Geoff asked: ". Does an effective preacher always make an effective pastor? I've seen excellent preachers who IMHO do a very poor job of shepherding their flock and lousy speakers who are great pastors."
I totally agree. My beef with Video Venues is not that they disconnect one aspect of pastoring from another, but rather that they disconnect the one teaching the people from the people being teached...err... taught.
But this is my beef not just with Video Venues, but with large church in general. When, because of the size of a community, those taking the lead in teaching the community become inaccesible to that community, I think we've moved into an unhealthy place. I'm coming from a paradigm that says it's best if we keep things at a size where we can all know each other, particularly where those leading can know those being led and vice versa.
I know the model of getting "smaller as we get bigger." And though I understand it, I just don't like it. What I see happen, practically speaking, is a huge disconnect between those making decisions and teaching and those affected. I may know the leader of my small group, which is cool... but at a certain point if most of the church is completely unaware of who their elder board is, and unable to get on the calendar of the person/people leading and teaching them, I think something is wrong.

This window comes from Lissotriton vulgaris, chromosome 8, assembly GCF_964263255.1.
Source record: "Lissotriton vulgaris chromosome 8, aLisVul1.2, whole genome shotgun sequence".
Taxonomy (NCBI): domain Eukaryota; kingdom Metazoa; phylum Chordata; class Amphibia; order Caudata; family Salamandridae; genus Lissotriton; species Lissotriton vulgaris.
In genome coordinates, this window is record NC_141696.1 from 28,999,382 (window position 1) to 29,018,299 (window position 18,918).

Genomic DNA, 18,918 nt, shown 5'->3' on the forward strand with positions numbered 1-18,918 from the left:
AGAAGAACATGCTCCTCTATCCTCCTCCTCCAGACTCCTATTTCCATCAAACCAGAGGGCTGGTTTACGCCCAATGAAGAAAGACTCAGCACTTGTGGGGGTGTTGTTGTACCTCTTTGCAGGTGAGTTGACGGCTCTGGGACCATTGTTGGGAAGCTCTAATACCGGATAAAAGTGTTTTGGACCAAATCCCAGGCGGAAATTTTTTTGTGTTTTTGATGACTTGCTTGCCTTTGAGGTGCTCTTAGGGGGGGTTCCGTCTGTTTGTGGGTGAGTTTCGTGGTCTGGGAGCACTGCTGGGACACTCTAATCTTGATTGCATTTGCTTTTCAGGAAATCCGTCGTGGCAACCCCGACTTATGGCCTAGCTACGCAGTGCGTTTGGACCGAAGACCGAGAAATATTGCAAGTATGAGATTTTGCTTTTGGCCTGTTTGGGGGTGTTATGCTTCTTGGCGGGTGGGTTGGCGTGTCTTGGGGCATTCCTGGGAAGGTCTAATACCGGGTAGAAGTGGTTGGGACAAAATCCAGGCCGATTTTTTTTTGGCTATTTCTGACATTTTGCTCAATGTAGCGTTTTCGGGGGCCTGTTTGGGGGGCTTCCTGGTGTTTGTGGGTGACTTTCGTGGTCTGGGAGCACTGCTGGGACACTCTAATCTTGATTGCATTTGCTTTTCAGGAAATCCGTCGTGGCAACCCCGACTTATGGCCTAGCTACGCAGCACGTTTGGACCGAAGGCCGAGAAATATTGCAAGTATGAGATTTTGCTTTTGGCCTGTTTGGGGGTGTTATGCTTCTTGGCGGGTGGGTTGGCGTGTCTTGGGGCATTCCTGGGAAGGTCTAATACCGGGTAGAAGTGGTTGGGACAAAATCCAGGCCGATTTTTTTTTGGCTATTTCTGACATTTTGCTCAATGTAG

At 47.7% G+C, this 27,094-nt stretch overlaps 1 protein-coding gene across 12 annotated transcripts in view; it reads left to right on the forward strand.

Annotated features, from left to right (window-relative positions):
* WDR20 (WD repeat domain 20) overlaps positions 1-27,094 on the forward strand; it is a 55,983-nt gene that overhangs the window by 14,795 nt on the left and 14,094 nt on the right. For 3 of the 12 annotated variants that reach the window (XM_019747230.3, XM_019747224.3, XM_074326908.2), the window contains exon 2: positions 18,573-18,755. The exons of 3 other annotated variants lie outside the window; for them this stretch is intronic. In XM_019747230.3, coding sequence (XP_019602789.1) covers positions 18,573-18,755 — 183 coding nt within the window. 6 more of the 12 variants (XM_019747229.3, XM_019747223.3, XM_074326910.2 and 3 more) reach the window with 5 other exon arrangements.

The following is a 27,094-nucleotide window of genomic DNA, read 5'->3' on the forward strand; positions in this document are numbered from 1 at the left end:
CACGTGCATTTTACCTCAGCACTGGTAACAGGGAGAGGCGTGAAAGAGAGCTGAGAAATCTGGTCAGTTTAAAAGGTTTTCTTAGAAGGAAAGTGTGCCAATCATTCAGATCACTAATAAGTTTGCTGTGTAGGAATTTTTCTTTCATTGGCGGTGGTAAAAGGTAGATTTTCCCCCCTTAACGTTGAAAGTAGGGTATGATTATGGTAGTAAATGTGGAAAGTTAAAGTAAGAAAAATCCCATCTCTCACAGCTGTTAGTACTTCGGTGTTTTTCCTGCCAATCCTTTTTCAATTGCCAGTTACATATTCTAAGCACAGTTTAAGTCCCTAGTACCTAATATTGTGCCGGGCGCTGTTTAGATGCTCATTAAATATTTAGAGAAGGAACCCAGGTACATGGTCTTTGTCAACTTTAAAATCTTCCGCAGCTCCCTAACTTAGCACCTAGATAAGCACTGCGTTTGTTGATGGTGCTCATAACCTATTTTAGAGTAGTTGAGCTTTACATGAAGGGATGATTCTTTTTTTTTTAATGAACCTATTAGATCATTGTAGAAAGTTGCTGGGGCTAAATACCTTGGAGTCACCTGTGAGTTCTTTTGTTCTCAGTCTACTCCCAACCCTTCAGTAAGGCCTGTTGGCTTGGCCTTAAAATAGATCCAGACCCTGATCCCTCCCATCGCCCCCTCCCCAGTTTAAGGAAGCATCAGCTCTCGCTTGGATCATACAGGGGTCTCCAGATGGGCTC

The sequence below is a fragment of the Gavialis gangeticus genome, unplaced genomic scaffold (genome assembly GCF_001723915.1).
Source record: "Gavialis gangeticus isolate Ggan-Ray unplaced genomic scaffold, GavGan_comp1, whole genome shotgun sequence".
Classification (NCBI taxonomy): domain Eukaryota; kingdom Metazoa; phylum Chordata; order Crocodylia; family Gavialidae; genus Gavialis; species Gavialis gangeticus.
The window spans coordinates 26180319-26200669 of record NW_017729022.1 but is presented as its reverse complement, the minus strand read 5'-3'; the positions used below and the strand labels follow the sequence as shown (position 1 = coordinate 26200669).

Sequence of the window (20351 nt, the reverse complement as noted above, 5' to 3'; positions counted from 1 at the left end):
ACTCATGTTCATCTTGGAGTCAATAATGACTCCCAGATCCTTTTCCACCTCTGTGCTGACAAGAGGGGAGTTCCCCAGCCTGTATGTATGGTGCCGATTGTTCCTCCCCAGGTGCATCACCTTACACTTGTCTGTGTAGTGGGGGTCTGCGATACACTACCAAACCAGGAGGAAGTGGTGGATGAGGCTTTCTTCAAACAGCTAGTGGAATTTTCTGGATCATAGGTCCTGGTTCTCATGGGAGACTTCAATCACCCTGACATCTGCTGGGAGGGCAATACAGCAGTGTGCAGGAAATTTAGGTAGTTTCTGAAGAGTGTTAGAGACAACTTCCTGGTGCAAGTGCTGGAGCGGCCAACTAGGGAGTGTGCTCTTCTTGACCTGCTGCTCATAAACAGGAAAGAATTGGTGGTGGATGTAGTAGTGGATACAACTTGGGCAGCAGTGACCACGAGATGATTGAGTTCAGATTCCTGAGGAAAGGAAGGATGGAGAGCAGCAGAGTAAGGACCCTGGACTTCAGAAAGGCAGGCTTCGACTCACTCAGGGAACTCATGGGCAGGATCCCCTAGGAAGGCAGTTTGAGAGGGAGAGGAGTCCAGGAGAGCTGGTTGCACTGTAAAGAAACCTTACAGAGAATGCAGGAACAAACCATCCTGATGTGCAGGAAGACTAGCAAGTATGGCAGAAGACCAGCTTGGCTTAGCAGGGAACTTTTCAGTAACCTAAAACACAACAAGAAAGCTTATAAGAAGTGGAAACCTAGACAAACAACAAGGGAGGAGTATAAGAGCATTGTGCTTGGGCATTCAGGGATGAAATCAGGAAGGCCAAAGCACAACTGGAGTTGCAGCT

So, again, I feel like Video Venues take us in the opposite direction of what's intended. I know that one of the reasons stated for doing Video Venues is so that as a church grows, it can remain "small" and people can know each other. It probably works fairly well on that count. Where it seems to fall down is the second part of the equation... Allowing leadership and the led to know and access and interact with each other. The best leadership comes from a place of intimate knowledge of those being led- what is needed now, what are our people wondering, struggling with, etc. And the best "being led" comes from a place of knowing and trusting those doing the leading.
So I guess what I'm saying is that while one pastor can primarily shepherd while others primarily teach, disconnecting those functions from one another may be fine, but disconnecting those functions geographically or organizationally from the people seems a move in the wrong direction to me. And it seems as though this is what Video Venues do, by locating the "vision", "mission" and leadership decisions of the church in a place geographically and organizationally removed from the people.